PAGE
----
A major challenge for software professionals interpreting data is deciding what's real and what isn't, what matters and what doesn't. A useful way to think about it is that you are trying to find the signal in the noise produced by random variation and error. Here is advice on how to extract the useful information from the "noise."
Taking development and business contexts into consideration can mean the difference between a correct assessment and a useful assessment. Here's information on how to provide an assessment that's both correct and effective.
When you approach a process problem in the way your workgroup functions, you're implementing an organizational change. Organizations are systems of complex interrelationships. Explicit models can help you make strategic changes.
A Bayesian Belief Net is a graphical network that represents probabilistic relationships among variables. Here is a studied look at this causal modeling technique as applied to defect prediction and resource estimation.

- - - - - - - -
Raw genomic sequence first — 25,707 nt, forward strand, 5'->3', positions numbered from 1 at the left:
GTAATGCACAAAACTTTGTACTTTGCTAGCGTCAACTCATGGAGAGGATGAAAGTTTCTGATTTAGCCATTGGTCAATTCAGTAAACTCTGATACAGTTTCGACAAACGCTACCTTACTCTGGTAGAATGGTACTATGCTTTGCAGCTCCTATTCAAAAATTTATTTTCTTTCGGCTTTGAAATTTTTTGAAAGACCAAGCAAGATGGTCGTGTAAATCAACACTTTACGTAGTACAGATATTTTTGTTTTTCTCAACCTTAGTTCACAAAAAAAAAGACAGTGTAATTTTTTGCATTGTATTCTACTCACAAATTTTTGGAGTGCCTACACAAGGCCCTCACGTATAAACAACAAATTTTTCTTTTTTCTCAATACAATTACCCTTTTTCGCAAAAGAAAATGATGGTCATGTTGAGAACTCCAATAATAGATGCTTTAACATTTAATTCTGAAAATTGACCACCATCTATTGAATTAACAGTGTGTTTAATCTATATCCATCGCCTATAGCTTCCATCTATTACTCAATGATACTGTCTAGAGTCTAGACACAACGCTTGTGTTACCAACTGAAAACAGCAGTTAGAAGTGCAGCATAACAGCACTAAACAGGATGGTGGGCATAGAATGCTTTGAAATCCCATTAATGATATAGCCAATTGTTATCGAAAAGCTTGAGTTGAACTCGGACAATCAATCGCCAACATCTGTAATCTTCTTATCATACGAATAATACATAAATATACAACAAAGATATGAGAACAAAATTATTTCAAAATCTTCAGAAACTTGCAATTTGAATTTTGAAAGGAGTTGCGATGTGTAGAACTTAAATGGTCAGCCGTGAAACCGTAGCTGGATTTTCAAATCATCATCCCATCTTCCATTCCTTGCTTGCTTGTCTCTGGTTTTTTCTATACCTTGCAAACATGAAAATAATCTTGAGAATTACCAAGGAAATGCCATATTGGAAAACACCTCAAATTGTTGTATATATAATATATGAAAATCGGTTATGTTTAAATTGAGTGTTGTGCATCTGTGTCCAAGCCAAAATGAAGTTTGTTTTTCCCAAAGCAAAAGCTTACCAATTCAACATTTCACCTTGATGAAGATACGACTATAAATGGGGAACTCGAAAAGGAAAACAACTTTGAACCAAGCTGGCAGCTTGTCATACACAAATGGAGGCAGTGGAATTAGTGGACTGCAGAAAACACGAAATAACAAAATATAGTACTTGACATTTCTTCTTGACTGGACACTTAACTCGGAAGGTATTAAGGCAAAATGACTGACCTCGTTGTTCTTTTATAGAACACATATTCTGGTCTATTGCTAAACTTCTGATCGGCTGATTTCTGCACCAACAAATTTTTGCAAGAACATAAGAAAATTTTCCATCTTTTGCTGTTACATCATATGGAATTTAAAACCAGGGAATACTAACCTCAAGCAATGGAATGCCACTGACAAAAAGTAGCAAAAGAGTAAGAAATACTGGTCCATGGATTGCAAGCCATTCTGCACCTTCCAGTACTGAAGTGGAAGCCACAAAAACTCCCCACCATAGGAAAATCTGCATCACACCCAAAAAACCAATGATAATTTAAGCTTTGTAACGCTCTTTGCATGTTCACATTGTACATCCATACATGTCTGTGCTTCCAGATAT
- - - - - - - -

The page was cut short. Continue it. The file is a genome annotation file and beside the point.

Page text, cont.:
Tracking your project goals lets you know how well your improvement program is going, provides visibility early to detect problems, and gives you data to make your future plans more effective. Here's how to measure improvement based on your project's goals and problems.
How do you really know how good your software is? Many traditional measures only look at the quantitative aspects of quality. Here's a model to measure and analyze subjective—or qualitative—data about software quality.
Improving customer satisfaction should be a primary goal of process improvement programs. So how satisfied are our customers? One of the best ways to find out is to ask them. Here are techniques for creating a useful survey and interpreting the results.